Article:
Entrées and Updates
Side Dishes: Chittenden County opens up
Courtney Ovitt has been in the restaurant business long enough to know that downtown Essex Junction caters to “that $10 to $12 crowd,” she says. So when AJ’s Kitchen moved to Railroad Avenue, leaving an empty space on nearby Main Street, Ovitt responded by offering cozy, affordable comfort food at the newly opened Essex Grill. Breakfast begins at 6 a.m., and dinner is served until 9 p.m.
Ovitt’s goal is to give the community something fresh — literally. The interior, which formerly resembled a diner, has been painted a soothing sea green. Photos of Ovitt’s dogs, as well as her friends and family, decorate the walls. Ovitt calls herself “a ridiculous animal lover,” but she says that her canine theme is under control: “I didn’t want to go over-the-top quirky and have people eating out of dog bowls,” she jokes.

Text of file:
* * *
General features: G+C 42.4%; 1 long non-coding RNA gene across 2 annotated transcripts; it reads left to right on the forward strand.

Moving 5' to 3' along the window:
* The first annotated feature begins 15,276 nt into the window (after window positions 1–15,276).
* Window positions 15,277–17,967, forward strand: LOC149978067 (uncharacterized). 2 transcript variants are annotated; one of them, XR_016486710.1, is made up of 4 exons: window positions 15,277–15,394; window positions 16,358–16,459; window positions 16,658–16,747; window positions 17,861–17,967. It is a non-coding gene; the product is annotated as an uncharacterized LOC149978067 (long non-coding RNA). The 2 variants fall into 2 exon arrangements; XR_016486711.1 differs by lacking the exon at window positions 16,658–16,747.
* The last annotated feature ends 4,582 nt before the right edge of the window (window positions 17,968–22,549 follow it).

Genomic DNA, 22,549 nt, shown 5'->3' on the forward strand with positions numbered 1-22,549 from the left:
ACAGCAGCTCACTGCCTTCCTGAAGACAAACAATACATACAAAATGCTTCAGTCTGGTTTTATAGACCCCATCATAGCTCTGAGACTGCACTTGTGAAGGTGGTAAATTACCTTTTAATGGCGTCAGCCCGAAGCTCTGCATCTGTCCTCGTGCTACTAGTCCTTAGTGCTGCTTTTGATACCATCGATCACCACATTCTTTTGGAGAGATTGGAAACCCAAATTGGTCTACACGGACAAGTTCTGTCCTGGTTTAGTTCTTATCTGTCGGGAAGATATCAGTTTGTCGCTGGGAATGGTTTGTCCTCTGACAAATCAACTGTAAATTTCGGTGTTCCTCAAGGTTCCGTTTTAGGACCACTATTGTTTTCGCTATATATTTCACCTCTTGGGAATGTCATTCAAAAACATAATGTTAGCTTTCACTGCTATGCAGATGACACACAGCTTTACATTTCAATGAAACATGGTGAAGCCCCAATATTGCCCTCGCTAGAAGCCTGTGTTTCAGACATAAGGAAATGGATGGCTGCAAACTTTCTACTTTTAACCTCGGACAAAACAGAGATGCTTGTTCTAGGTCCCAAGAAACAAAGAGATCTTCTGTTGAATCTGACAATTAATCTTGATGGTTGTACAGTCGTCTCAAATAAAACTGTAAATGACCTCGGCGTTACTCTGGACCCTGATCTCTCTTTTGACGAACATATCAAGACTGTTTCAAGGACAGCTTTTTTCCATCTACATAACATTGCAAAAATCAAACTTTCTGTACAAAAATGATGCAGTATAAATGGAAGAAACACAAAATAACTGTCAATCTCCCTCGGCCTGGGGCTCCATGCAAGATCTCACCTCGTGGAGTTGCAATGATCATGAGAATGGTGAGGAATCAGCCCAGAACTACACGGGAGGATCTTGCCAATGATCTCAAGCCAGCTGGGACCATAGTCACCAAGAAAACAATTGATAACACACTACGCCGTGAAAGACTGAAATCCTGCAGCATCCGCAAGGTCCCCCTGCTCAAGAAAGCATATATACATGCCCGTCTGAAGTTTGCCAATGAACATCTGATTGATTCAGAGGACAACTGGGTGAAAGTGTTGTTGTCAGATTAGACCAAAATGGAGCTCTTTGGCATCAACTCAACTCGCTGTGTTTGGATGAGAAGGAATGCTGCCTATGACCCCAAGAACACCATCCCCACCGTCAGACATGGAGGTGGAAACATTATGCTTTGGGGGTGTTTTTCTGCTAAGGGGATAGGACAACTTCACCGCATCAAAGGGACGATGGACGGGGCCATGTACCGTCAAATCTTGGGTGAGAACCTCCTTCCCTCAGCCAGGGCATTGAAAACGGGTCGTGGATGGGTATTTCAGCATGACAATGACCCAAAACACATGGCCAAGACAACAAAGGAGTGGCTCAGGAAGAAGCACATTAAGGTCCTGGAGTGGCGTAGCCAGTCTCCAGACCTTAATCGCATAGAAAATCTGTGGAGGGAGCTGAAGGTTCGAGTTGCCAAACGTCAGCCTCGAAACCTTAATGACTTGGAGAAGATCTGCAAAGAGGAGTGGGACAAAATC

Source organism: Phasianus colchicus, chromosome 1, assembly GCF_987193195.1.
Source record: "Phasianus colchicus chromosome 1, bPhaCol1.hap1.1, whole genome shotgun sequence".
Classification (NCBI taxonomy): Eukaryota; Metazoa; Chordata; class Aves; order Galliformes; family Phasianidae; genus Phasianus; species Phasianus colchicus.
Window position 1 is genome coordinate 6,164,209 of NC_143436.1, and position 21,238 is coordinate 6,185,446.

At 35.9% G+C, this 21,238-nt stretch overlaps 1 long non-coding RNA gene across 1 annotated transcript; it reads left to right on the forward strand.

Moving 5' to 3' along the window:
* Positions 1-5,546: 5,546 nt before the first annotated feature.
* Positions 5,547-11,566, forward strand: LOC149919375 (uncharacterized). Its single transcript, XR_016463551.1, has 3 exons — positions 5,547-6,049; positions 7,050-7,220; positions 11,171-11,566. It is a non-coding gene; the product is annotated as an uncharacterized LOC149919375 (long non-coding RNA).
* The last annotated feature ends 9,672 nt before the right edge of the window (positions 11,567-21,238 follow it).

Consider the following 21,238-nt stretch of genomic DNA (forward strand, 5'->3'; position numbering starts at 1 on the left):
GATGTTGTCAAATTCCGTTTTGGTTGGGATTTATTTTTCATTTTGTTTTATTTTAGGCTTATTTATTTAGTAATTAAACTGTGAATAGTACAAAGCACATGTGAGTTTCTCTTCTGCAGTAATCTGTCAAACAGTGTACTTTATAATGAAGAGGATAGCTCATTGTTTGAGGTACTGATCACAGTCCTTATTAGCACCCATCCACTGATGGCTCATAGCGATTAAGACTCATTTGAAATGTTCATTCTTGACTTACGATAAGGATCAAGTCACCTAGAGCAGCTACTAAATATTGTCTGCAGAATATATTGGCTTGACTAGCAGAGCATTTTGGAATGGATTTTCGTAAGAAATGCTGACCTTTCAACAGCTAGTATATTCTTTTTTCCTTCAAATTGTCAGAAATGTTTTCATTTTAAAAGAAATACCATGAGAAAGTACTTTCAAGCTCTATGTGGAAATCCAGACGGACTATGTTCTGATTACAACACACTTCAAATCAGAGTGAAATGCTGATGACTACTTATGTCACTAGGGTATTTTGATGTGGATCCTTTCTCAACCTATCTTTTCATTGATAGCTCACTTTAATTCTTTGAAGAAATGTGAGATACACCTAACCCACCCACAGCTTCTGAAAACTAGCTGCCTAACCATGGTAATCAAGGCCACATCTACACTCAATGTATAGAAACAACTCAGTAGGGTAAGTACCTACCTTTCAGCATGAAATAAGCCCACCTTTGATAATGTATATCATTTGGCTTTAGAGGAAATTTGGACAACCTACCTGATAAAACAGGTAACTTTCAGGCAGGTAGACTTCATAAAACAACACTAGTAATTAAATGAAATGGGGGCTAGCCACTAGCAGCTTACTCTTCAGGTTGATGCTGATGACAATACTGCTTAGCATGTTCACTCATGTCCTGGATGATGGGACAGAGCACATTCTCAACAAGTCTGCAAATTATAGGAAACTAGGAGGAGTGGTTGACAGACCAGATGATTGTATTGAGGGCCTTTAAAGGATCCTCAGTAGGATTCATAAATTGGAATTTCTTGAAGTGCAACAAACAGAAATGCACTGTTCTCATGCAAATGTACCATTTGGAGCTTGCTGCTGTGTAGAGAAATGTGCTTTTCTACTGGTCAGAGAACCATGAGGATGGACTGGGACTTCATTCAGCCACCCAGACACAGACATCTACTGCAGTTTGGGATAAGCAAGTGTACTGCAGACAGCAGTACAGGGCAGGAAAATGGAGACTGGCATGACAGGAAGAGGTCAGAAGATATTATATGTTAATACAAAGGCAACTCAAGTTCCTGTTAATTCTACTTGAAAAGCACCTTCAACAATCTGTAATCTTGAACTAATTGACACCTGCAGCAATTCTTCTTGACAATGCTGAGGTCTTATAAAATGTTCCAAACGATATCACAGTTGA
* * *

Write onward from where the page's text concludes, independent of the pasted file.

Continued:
Ovitt recommends Essex Grill’s hand-battered fish and chips, but she’s particularly keen on the grass-fed burger. It’s available in several styles, from a ham, scallion and pineapple-topped Hawaiian to the Cajun-spiced Zoe Burger with bacon, sautéed onions, blue cheese crumbles and dressing. Don’t eat red meat, but want a taste? Turkey and black bean patties are also available.
Although Phuong’s Kitchen has adopted an all-American barbecue menu, and Patra Café — where Sapa’s Coffee & Tea used to be — has subbed panini for bahn mi, it appears the Vietnamese trend is still going strong in Greater Burlington.
Last week, the space on Winooski’s Main Street formerly occupied by 38 Main Street Pub got a new sign: A cheerful yellow paper window covering declares that Pho Pasteur will be a “Vietnamese noodle [shop] and grill.” Though restaurants by that name exist in Boston and Montréal, sources believe the Winooski café is locally owned and not a chain. The owners could not be reached for comment.